3 Changes to Social Security You Probably Didn’t Know

Some people don't like change. They opt to live in the same home for years because they don't want the upheaval of moving and learning their way around a new neighborhood. And some people refuse to adapt to certain technologies because they're used to doing things a certain way — for example, sending in a paper tax return, even though it's super easy and more efficient to file one electronically.

When it comes to Social Security, change is something that beneficiaries and workers alike have to get on board with. That's because the program commonly undergoes changes on a yearly basis that can impact not only seniors, but also workers who are decades away from being eligible for benefits. With that in mind, here are three big Social Security changes that are happening in 2023.

Image source: Getty Images.

1. Benefits are getting a massive boost

You've probably noticed that just about all of your bills are more expensive these days, due to inflation. That's not a great thing. But since inflation has surged so much this year, it's paved the way for Social Security recipients to get their largest raise in decades.

In 2023, Social Security benefits will be eligible for an 8.7% cost-of-living adjustment (COLA). That should take the average monthly benefit up from $1,681 to $1,827.

What makes this 8.7% COLA even more helpful is that for the first time in years, the cost of Medicare Part B isn't rising. Rather, it's shrinking.

Seniors who are enrolled in Medicare and Social Security at the same time have their Part B premium costs automatically deducted from their benefits. When the cost of Part B rises, seniors end up with a smaller COLA (and sometimes no COLA at all). But since the cost of Part B is dropping in 2023, Social Security recipients on Medicare should be able to keep their COLAs in full.

2. The wage cap is rising

Maybe you're nowhere close to being able to sign up for Social Security. Even if that's the case, one big change that's coming in 2023 might cost you more money in payroll taxes.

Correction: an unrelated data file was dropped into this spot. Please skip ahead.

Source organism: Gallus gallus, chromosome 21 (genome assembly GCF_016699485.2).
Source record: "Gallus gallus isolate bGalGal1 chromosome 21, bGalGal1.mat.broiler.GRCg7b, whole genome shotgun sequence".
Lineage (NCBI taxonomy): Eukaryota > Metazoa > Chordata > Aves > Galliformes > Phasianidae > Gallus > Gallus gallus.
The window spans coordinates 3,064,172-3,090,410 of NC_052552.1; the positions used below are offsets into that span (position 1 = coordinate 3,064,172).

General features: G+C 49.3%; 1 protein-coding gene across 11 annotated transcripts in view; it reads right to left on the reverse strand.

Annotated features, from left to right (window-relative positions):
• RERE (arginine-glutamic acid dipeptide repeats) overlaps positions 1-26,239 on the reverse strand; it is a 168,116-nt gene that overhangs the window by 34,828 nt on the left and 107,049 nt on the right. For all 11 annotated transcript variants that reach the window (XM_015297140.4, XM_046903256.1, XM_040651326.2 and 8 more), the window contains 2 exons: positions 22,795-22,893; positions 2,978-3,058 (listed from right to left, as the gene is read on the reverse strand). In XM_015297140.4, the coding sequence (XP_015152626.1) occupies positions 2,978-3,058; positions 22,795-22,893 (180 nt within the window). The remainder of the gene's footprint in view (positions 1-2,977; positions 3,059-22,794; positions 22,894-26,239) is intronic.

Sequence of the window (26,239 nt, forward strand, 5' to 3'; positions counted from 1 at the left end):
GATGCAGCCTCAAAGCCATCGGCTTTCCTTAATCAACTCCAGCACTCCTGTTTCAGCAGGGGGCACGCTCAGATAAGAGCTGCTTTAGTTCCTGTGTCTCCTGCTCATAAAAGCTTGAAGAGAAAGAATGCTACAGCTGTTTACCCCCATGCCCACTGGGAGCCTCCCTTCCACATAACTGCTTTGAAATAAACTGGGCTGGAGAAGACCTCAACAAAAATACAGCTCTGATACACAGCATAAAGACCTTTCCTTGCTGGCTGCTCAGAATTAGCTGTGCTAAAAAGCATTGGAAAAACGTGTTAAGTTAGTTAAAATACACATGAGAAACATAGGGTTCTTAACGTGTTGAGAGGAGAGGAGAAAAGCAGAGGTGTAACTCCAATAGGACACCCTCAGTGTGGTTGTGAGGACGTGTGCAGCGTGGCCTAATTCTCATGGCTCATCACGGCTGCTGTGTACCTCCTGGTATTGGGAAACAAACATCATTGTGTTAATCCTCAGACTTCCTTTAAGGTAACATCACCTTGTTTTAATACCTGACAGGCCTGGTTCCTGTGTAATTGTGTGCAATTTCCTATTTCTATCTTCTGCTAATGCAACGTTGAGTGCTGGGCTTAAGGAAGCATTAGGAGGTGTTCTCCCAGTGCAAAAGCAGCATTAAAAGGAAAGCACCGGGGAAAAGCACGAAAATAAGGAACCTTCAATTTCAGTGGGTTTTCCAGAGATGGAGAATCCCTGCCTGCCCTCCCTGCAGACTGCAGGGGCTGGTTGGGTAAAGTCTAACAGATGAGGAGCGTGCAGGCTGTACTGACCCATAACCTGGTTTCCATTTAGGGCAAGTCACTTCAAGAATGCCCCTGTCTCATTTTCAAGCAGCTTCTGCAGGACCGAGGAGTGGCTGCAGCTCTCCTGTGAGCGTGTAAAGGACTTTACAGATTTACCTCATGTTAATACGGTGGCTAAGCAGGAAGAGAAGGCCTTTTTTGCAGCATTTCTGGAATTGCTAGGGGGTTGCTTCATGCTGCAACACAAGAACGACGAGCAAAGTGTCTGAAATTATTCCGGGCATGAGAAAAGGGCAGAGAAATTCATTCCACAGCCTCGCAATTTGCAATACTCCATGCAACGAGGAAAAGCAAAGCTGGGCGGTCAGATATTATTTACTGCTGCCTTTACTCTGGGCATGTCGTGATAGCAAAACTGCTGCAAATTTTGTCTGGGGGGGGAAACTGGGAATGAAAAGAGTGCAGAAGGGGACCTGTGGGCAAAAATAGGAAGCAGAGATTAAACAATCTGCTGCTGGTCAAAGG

Payroll taxes are Social Security's main source of revenue. If you're a higher earner, you may have noticed that you don't pay Social Security taxes on all of your income. Instead, there's a cap that's put in place every year.

This year, Social Security taxes don't apply to wages above $147,000. But in 2023, the wage cap is rising to $160,200, so higher earners will be subject to Social Security taxes on an additional $13,200 of income.

3. Social Security credits are getting more difficult to earn

Seniors aren't automatically entitled to Social Security once they reach a certain age. Rather, eligibility hinges on earning enough money in your lifetime and paying into the program accordingly.

To qualify for Social Security in retirement, you must earn a total of 40 work credits in your lifetime, at a maximum of four credits per year. This year, a single work credit is worth $1,510 of earnings. Come 2023, it will take $1,640 of earnings to earn one credit.

Because you can only earn a maximum of four credits in 2023 (or any year, for that matter), this higher threshold isn't really going to impact you if you work full-time. But if you're a part-time employee with a lower wage, it's definitely something to be mindful of.

Whether you're the type who enjoys change or not, the reality is that Social Security is going to look very different in 2023. Keep these changes on your radar now so you can prepare for them and avoid getting thrown for a loop.

The $18,984 Social Security bonus most retirees completely overlook
If you're like most Americans, you're a few years (or more) behind on your retirement savings. But a handful of little-known “Social Security secrets” could help ensure a boost in your retirement income. For example: one easy trick could pay you as much as $18,984 more… each year! Once you learn how to maximize your Social Security benefits, we think you could retire confidently with the peace of mind we're all after. Simply click here to discover how to learn more about these strategies.

The Motley Fool has a disclosure policy.

Leave a Reply

Your email address will not be published. Required fields are marked *